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Part 2: What does a Colorado personal representative really do?

| Sep 6, 2018 | Estate Administration & Probate |

Today we will talk about what a Colorado personal representative does to administer the estate he or she has been appointed to handle. Last week, we talked about the fiduciary duties of a personal representative, including duties of loyalty, care and impartiality toward the deceased, heirs and beneficiaries, the court, creditors, government authorities, interested parties, creditors and involved professionals. 

But what are the actual tasks that an executor must complete while acting as a fiduciary? Probating an estate involves gathering detailed information, adherence to legal and court requirements, meeting deadlines, completing legal documents and more.

Formal or informal 

First, Colorado estates can be probated either informally or formally. Informal administration has less court involvement and can be quicker and cheaper. Generally, interested parties agree about important matters. 

Formal probate has heightened court involvement and tends to involve estates where heir and beneficiaries are in more conflict. If no will is found, the probate must be conducted formally. 

Opening to closing 

The Colorado Bar Association estimates that most Colorado estates can be completely probated in about a year. Broadly, probating an estate — whether according to a will or under the direction of Colorado law if there is no valid will — is a process that usually follows a general path (informal probate has fewer requirements):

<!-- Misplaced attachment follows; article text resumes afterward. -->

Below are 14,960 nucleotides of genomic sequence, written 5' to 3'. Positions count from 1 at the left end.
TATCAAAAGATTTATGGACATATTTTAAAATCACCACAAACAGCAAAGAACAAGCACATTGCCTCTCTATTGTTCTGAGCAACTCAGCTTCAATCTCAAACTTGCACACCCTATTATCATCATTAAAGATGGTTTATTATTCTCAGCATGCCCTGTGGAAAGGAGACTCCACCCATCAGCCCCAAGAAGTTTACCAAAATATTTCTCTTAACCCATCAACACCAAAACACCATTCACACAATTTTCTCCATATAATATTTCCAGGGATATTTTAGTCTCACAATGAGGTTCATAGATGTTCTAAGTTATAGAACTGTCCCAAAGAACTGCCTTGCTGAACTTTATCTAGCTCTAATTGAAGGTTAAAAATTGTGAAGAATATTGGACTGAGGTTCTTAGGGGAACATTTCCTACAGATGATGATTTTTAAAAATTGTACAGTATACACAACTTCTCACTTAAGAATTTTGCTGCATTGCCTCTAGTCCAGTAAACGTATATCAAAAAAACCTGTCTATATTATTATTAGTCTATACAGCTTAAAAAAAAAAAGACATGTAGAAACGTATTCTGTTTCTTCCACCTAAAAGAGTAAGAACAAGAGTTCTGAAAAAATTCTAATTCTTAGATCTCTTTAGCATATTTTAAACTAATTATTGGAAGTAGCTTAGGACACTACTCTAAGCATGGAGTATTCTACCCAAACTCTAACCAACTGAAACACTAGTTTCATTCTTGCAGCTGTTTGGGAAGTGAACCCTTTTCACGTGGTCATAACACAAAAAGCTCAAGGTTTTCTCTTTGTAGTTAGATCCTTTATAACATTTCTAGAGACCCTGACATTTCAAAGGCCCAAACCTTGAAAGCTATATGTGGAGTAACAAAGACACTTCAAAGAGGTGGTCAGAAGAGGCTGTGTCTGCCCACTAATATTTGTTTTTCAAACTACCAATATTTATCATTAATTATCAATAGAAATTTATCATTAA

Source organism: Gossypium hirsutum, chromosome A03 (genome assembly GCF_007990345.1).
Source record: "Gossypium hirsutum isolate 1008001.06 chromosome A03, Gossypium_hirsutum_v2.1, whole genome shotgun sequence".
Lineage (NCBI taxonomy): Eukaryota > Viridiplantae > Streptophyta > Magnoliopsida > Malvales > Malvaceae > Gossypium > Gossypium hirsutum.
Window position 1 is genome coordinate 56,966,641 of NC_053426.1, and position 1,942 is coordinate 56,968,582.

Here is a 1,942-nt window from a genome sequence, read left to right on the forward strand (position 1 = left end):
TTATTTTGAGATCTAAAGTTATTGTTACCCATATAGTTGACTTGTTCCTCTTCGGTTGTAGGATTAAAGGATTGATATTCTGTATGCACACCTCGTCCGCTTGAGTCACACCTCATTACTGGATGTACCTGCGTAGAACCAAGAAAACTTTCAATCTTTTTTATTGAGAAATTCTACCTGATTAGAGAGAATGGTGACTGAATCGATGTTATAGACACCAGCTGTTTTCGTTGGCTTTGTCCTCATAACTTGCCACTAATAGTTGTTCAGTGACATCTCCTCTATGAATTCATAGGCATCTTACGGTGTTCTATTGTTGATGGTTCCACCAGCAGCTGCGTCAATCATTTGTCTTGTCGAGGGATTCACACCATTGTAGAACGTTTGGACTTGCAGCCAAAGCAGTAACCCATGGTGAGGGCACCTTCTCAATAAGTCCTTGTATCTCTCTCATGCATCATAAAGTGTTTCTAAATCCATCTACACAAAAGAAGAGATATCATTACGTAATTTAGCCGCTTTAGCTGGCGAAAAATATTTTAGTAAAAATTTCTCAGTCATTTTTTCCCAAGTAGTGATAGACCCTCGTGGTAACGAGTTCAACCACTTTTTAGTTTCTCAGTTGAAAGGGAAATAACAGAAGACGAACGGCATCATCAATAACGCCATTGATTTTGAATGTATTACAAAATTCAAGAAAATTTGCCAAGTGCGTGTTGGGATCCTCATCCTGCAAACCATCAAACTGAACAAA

• Opening the estate
  • Providing official notices to interested parties throughout the probate process
  • Conducting an inventory of the decedent’s property and assets
  • Paying money allowances to family members as allowed by law
  • Preserving and managing assets such as, for example, paying property taxes on real estate, paying maintenance fees on financial accounts or arranging for routine maintenance on a home
  • Paying valid bills and claims against the estate, including taxes for the decedent personally and for the estate itself
  • Transferring property, money and assets of the estate to proper heirs and beneficiaries
  • Closing the estate 

To complete these tasks, it is often necessary and smart to engage an attorney for guidance and help completing detailed legal documents, meeting deadlines and explaining the nature of legal duties. A personal representative may also need to consult other professionals like accountants or appraisers.

 

 

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